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Twitter is now worth less than Chinese counterpart, Weibo

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Go Figure! Twitter is now worth less than its Chinese clone Weibo. According to the latest market data that has made its way to us, Weibo’s market cap now stands at $11.35 billion. In comparison, Twitter’s market value is slightly less at $11.34 billion. This change in position is attributable, as much to Twitter’s downfall as to the rise in Weibo’s fortunes.

It is a remarkable change to be honest. At the time when Weibo started operations in 2009, Twitter was already a well established company with a significant presence across the world. Then we came to Weibo’s IPO, which took place fairly recently in 2014. Less than two years ago, at its IPO, Weibo was valued at a mere $3.4 billion. Twitter’s value around the same time stood at $26.8 billion.


Twitter saw a further increase in its value until at its best, the company had a market cap of $40 Billion. From then on, it was a progression of meteoritic jumps for Weibo, which saw its value increase by around $8 Billion. On the other hand, Twitter saw its value decrease by almost $28 Billion in the same time interval.

You don’t really have to go too far to discover the reason behind this coup. After several quarters of stagnant growth, a user base that stubbornly refused to increase, internal politics and divided opinions about whether it should continue as an independent company or sell out — well, what else do you expect.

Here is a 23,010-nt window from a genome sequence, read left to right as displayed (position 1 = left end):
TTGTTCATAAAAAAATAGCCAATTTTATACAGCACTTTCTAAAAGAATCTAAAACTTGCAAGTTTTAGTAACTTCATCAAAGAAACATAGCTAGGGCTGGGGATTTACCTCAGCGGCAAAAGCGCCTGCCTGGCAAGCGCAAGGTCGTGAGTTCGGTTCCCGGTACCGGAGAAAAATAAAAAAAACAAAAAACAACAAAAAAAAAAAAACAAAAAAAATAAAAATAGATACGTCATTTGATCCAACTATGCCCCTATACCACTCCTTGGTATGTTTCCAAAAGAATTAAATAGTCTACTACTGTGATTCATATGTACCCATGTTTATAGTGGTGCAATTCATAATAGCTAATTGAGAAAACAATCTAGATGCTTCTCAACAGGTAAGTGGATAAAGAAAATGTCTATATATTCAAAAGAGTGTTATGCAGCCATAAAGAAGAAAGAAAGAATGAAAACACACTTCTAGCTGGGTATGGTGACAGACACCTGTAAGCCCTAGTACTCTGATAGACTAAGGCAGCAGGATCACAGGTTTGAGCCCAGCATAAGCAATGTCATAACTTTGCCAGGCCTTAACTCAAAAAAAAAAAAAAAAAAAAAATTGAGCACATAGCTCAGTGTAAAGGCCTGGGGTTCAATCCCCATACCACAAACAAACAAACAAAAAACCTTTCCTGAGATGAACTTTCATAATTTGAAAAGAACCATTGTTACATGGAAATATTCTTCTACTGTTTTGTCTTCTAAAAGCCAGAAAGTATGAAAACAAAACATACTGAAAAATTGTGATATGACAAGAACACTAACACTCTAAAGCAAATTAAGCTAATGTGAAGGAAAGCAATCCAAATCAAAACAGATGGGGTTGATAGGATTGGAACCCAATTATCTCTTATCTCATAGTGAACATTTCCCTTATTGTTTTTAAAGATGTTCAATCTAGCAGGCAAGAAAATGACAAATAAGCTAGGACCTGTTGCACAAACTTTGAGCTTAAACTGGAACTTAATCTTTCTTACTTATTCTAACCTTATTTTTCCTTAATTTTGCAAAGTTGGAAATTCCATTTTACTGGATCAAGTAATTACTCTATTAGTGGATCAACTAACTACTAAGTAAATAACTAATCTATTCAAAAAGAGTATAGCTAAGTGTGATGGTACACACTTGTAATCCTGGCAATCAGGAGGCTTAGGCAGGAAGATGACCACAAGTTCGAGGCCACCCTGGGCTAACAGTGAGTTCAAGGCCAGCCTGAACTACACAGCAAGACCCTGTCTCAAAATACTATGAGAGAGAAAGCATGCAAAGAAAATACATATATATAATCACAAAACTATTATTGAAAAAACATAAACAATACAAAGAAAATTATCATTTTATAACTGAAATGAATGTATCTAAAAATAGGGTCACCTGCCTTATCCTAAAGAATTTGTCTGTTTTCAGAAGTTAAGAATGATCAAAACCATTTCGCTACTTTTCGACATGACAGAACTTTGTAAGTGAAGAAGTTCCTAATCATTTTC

Very recently, Google, Disney and finally Salesforce, all bowed themselves out of the race to acquire the platform — each citing their own reasons, however, the main issue for anyone who contemplates buying the company remains the same. It simply has too many ongoing issues.


Weibo on the other hand, is on a roll. With Twitter conveniently banned in China by authorities, Weibo has long had a relatively clear market to propel its growth. There have been competitors sure enough, however, none of them have offered the company the kind of trouble Twitter’s presence in China would have afforded it. Similarly, the company is free of the competition offered by Facebook and its associated entities — something the blue bird has to go through everyday.

However, that is neither here nor there. While Twitter is struggling to make ads generate revenue, Weibo’s  ad revenue was reported to be up by 45 percent from the previous year. It is cited to be pretty feature rich as well with many who have had occasion to use Twitter as well as Weibo, having stated that the latter had a wider plethora of services to offer.

Meanwhile, Weibo continues to gain traction — although it is now facing tough competition from the likes of WeChat — and was also quick to jump on the live streaming bandwagon. Meanwhile, I am sure that a whole bunch of employees over at the Chinese company high-fived each other, as Weibo managed to sidle past Twitter.

A bibliophile and a business enthusiast.

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